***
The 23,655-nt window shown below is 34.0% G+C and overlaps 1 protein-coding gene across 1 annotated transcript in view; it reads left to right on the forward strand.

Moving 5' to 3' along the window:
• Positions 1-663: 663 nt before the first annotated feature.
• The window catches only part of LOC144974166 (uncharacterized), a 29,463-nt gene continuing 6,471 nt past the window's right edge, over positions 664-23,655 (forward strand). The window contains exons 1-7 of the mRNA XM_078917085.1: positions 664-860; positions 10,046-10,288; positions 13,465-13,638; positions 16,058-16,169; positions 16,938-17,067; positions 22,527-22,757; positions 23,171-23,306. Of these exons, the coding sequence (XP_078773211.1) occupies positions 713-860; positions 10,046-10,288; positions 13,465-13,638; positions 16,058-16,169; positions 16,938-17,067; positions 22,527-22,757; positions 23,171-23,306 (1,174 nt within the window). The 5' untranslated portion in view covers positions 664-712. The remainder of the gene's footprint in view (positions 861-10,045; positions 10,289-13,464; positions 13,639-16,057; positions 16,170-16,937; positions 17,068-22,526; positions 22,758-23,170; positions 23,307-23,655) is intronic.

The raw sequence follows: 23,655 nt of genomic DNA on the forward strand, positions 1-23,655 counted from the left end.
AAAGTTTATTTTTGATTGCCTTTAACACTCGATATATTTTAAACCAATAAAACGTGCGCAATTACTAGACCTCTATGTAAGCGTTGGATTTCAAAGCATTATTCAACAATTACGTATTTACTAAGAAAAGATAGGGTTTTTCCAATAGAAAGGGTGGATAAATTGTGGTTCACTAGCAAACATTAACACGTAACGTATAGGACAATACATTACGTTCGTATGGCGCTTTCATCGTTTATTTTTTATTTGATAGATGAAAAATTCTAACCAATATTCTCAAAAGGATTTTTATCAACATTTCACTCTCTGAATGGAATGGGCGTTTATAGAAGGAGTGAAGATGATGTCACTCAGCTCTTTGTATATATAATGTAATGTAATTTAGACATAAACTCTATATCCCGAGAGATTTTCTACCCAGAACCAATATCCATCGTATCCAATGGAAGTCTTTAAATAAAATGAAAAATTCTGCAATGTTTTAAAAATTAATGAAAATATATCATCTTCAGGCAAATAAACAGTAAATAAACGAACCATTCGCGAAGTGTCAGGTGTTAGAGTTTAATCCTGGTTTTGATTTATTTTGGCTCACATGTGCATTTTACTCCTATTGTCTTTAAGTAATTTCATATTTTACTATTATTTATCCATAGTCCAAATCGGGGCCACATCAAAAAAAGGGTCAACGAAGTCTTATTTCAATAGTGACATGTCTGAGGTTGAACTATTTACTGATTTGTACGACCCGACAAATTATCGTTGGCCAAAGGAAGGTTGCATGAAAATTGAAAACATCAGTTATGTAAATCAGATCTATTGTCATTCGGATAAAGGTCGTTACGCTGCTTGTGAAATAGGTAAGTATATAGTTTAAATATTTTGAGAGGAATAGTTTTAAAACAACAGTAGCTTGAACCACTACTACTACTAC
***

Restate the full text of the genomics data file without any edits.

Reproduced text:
The 23,655-nt window shown below is 34.0% G+C and overlaps 1 protein-coding gene across 1 annotated transcript in view; it reads left to right on the forward strand.

Moving 5' to 3' along the window:
• Positions 1-663: 663 nt before the first annotated feature.
• The window catches only part of LOC144974166 (uncharacterized), a 29,463-nt gene continuing 6,471 nt past the window's right edge, over positions 664-23,655 (forward strand). The window contains exons 1-7 of the mRNA XM_078917085.1: positions 664-860; positions 10,046-10,288; positions 13,465-13,638; positions 16,058-16,169; positions 16,938-17,067; positions 22,527-22,757; positions 23,171-23,306. Of these exons, the coding sequence (XP_078773211.1) occupies positions 713-860; positions 10,046-10,288; positions 13,465-13,638; positions 16,058-16,169; positions 16,938-17,067; positions 22,527-22,757; positions 23,171-23,306 (1,174 nt within the window). The 5' untranslated portion in view covers positions 664-712. The remainder of the gene's footprint in view (positions 861-10,045; positions 10,289-13,464; positions 13,639-16,057; positions 16,170-16,937; positions 17,068-22,526; positions 22,758-23,170; positions 23,307-23,655) is intronic.

The raw sequence follows: 23,655 nt of genomic DNA on the forward strand, positions 1-23,655 counted from the left end.
AAAGTTTATTTTTGATTGCCTTTAACACTCGATATATTTTAAACCAATAAAACGTGCGCAATTACTAGACCTCTATGTAAGCGTTGGATTTCAAAGCATTATTCAACAATTACGTATTTACTAAGAAAAGATAGGGTTTTTCCAATAGAAAGGGTGGATAAATTGTGGTTCACTAGCAAACATTAACACGTAACGTATAGGACAATACATTACGTTCGTATGGCGCTTTCATCGTTTATTTTTTATTTGATAGATGAAAAATTCTAACCAATATTCTCAAAAGGATTTTTATCAACATTTCACTCTCTGAATGGAATGGGCGTTTATAGAAGGAGTGAAGATGATGTCACTCAGCTCTTTGTATATATAATGTAATGTAATTTAGACATAAACTCTATATCCCGAGAGATTTTCTACCCAGAACCAATATCCATCGTATCCAATGGAAGTCTTTAAATAAAATGAAAAATTCTGCAATGTTTTAAAAATTAATGAAAATATATCATCTTCAGGCAAATAAACAGTAAATAAACGAACCATTCGCGAAGTGTCAGGTGTTAGAGTTTAATCCTGGTTTTGATTTATTTTGGCTCACATGTGCATTTTACTCCTATTGTCTTTAAGTAATTTCATATTTTACTATTATTTATCCATAGTCCAAATCGGGGCCACATCAAAAAAAGGGTCAACGAAGTCTTATTTCAATAGTGACATGTCTGAGGTTGAACTATTTACTGATTTGTACGACCCGACAAATTATCGTTGGCCAAAGGAAGGTTGCATGAAAATTGAAAACATCAGTTATGTAAATCAGATCTATTGTCATTCGGATAAAGGTCGTTACGCTGCTTGTGAAATAGGTAAGTATATAGTTTAAATATTTTGAGAGGAATAGTTTTAAAACAACAGTAGCTTGAACCACTACTACTACTAC